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Bug #4074

LAPD timers completely broken

Added by laforge over 1 year ago. Updated 3 months ago.

Status:
New
Priority:
Normal
Assignee:
Osmocom CNI Developers
Category:
libosmogsm
Target version:
-
Start date:
06/21/2019
Due date:
% Done:

0%

Spec Reference:
TS 48.006 Sec. 8.9

Description

The T200 timer must be started at the moment the related frame (e.g. SABM, I, ...) is pulled out by L1 at the bottom of LAPD.

However, looking at the code, it seems to be doing it completely wrong: It starts the timer when it receives e.g. an ESTABLISH REQUEST from the L3. There can be any amount of time between that (L3 running asynchronous of the L1 of the underlying TDM) and the actual transmission.

In the end, the current behavior means that T200 is started way too early, and hence times out way too soon.


Related issues

Related to OsmoBTS - Bug #4066: osmo-bts: sending BSC an ERROR Indication with "unsolicited UA response" in "sms:sysmo" osmo-gsm-tester testResolved06/20/2019

Related to OsmoBTS - Bug #4487: revisit fn-advance / rts-advance default settingsResolved04/07/2020

History

#1 Updated by laforge over 1 year ago

  • Related to Bug #4066: osmo-bts: sending BSC an ERROR Indication with "unsolicited UA response" in "sms:sysmo" osmo-gsm-tester test added

#2 Updated by laforge 3 months ago

  • Spec Reference set to TS 48.006 Sec. 8.9

One idea that came up recently was to not use system timers (tied to "real time") in osmo-bts, but to use frame numbers as a time base. So if a LAPDm frame is encoded into bursts of a given frame number, we can then express the "n" milliseconds as frame count and check the uplink frame numbers. Once they exceed the timeout, the timer expires. This way it doesn't really matter how much fn-advance or the like we use: The time-out would always automatically scale with that.

Still, what we would need is to start timers when L1 pulls a L2 frame, which is quite different from the current architecture.

3GPP TS 48.006 Section 8.9 contains some nice tables and explanations on what kind of requirements a "good" T200 setting must fulfill. If it is too short (for our overall processing + propagation delay), we will get plenty of useless retransmissions that reduce our throughput. And if it is too long, we equally loose thorughput as lost frames are detected too late.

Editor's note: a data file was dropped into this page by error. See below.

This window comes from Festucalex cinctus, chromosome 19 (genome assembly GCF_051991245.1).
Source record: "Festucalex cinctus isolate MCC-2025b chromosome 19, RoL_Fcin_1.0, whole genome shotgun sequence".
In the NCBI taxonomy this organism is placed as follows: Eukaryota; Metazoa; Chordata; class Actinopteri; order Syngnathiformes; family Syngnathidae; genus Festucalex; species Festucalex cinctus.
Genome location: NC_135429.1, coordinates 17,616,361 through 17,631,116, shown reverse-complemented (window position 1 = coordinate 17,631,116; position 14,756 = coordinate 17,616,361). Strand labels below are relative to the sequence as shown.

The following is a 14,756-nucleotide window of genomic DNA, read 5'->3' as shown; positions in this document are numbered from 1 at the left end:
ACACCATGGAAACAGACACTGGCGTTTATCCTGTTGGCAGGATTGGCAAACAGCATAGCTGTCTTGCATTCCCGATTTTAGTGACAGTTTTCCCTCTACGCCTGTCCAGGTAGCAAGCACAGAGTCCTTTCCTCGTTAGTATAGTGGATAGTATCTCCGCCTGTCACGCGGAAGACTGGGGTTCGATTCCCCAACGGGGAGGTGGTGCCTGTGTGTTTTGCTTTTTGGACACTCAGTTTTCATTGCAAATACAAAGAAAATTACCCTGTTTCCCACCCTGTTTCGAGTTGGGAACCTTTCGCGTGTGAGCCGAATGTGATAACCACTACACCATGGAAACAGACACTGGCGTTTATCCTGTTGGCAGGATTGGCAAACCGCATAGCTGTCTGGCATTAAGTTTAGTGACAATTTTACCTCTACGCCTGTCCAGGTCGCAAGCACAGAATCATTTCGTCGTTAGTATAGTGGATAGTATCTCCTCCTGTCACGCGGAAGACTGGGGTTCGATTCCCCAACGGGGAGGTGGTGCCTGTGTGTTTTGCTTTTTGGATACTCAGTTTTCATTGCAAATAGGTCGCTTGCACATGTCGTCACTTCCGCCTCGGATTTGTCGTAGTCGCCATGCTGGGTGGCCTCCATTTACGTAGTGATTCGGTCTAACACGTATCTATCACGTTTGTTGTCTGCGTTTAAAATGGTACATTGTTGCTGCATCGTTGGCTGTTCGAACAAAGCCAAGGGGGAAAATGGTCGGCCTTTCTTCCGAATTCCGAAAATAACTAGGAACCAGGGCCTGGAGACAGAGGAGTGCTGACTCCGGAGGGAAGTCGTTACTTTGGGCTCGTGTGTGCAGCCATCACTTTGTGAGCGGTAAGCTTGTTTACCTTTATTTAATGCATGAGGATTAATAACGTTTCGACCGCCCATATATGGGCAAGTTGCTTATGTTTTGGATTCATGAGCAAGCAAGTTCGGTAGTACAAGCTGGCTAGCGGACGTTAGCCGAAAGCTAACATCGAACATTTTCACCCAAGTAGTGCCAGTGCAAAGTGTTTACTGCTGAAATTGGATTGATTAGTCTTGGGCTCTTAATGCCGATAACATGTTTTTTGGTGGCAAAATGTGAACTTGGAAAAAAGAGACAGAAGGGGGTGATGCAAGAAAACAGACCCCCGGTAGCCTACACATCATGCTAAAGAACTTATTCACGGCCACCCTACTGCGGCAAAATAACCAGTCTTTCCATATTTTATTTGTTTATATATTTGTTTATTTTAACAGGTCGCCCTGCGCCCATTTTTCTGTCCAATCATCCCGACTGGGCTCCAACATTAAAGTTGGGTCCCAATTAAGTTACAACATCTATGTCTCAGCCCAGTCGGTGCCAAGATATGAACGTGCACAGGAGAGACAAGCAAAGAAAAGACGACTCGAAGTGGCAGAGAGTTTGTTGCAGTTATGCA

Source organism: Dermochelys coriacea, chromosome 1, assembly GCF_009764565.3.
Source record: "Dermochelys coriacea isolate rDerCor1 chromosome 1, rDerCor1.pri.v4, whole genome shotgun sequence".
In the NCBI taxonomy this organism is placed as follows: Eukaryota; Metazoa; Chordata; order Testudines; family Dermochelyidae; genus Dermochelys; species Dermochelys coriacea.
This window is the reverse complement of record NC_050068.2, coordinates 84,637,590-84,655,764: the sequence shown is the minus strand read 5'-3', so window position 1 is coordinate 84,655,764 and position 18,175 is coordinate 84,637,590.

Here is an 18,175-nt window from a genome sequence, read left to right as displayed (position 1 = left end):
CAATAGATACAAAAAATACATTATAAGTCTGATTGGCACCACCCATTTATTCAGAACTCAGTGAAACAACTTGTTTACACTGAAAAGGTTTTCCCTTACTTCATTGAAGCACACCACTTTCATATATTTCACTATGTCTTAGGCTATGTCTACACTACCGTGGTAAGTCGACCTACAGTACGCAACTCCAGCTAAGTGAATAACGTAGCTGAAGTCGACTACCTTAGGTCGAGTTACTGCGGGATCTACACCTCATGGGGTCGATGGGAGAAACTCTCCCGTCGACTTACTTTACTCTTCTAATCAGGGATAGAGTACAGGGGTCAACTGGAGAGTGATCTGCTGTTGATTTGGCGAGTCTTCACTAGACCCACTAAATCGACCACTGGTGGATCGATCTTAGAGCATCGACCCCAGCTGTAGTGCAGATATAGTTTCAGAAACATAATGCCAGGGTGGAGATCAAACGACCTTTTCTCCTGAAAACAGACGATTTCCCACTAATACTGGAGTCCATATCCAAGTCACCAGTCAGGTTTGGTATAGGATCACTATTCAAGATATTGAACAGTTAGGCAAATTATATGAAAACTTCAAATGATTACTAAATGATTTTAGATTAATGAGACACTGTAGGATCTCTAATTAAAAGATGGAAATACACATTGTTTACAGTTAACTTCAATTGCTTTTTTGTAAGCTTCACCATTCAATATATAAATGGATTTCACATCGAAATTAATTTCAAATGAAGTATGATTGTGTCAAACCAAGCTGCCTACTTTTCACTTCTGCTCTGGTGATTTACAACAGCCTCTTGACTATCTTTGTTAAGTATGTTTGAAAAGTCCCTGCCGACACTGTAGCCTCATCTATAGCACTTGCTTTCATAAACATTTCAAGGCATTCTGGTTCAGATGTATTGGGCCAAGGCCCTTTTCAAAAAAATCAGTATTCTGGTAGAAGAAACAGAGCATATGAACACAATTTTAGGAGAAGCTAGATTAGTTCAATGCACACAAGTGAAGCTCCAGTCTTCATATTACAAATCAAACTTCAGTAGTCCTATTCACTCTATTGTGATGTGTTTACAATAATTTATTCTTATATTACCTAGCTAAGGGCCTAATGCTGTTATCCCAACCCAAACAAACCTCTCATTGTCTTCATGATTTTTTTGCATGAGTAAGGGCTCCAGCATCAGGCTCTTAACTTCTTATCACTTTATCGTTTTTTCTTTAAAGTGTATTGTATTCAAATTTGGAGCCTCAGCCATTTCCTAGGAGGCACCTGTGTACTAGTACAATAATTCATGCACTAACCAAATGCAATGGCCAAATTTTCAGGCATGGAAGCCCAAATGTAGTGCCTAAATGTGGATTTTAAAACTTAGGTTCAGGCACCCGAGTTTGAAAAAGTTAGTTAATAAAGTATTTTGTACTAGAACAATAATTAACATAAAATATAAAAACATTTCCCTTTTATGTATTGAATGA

#3 Updated by laforge 3 months ago

  • Related to Bug #4487: revisit fn-advance / rts-advance default settings added

#4 Updated by laforge 3 months ago

I'm wondering how we can make progress here. Ideally, I would want to make the T200 timers scale automatically as configuration parameters like fn-advance change.

What we would need to understand is the amount of processing delay between the time of
  1. Tx Delay: pulling a frame from LAPDm, encoding, interleaving it and sending (the last sample of) its last burst over the Um interface, ideally in terms of when it hits the antenna, but I guess when sending the samples to the SDR driver is good enough
  2. Rx Delay: time between receiving the (first? last? sample of) I/Q samples of the first burst of a frame and sending it into LAPDm.

The question is, how to determine those values, ideally at runtime, or at the very least once during start-up, so we can use it to configure the various timers.

The precision doesn't have to be very high, but more in the milli-second domain, as that's the basis for T200. If it simplifies things, we can also normalize it to units of frame durations (4.6ms).

#5 Updated by laforge 3 months ago

Note: I don't think we really need the separate Rx/Tx delay, but the sum would be sufficient.

Can we learn that sum of rx+tx delay (at least quantized to FN granularity) by comparing the FN received in uplink bursts with the FN we use for generating downlink data (i.e. CLOCK IND plus fn-advance)?

#6 Updated by fixeria 3 months ago

Hi Harald,

One idea that came up recently was to not use system timers (tied to "real time") in osmo-bts, but to use frame numbers as a time base.

nice idea!

Can we learn that sum of rx+tx delay (at least quantized to FN granularity) by comparing the FN received in uplink bursts with the FN we use for generating downlink data (i.e. CLOCK IND plus fn-advance)?

Yep, for sure we can. I think this is the easiest way.

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